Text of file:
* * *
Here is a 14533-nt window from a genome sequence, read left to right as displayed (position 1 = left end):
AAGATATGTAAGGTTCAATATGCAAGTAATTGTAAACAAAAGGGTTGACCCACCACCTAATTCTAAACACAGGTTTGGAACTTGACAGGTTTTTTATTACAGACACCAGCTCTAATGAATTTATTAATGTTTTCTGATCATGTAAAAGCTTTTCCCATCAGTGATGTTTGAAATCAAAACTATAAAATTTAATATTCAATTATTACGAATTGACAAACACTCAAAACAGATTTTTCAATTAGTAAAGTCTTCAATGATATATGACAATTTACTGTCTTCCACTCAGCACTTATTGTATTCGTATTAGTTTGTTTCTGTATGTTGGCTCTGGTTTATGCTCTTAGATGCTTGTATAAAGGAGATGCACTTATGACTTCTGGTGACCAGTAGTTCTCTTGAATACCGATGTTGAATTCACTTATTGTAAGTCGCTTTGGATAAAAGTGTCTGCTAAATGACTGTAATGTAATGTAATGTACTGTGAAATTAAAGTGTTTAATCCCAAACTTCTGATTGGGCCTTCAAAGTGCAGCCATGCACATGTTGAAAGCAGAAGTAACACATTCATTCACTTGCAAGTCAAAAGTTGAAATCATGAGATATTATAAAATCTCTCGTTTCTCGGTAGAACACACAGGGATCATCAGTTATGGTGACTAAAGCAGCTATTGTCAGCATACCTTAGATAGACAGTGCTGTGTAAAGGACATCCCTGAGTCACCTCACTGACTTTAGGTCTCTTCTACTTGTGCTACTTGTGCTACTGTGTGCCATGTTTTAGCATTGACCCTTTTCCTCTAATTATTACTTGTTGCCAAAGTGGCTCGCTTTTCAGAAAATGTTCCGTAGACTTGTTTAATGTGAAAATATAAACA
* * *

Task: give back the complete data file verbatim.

Here is a 14533-nt window from a genome sequence, read left to right as displayed (position 1 = left end):
AAGATATGTAAGGTTCAATATGCAAGTAATTGTAAACAAAAGGGTTGACCCACCACCTAATTCTAAACACAGGTTTGGAACTTGACAGGTTTTTTATTACAGACACCAGCTCTAATGAATTTATTAATGTTTTCTGATCATGTAAAAGCTTTTCCCATCAGTGATGTTTGAAATCAAAACTATAAAATTTAATATTCAATTATTACGAATTGACAAACACTCAAAACAGATTTTTCAATTAGTAAAGTCTTCAATGATATATGACAATTTACTGTCTTCCACTCAGCACTTATTGTATTCGTATTAGTTTGTTTCTGTATGTTGGCTCTGGTTTATGCTCTTAGATGCTTGTATAAAGGAGATGCACTTATGACTTCTGGTGACCAGTAGTTCTCTTGAATACCGATGTTGAATTCACTTATTGTAAGTCGCTTTGGATAAAAGTGTCTGCTAAATGACTGTAATGTAATGTAATGTACTGTGAAATTAAAGTGTTTAATCCCAAACTTCTGATTGGGCCTTCAAAGTGCAGCCATGCACATGTTGAAAGCAGAAGTAACACATTCATTCACTTGCAAGTCAAAAGTTGAAATCATGAGATATTATAAAATCTCTCGTTTCTCGGTAGAACACACAGGGATCATCAGTTATGGTGACTAAAGCAGCTATTGTCAGCATACCTTAGATAGACAGTGCTGTGTAAAGGACATCCCTGAGTCACCTCACTGACTTTAGGTCTCTTCTACTTGTGCTACTTGTGCTACTGTGTGCCATGTTTTAGCATTGACCCTTTTCCTCTAATTATTACTTGTTGCCAAAGTGGCTCGCTTTTCAGAAAATGTTCCGTAGACTTGTTTAATGTGAAAATATAAACA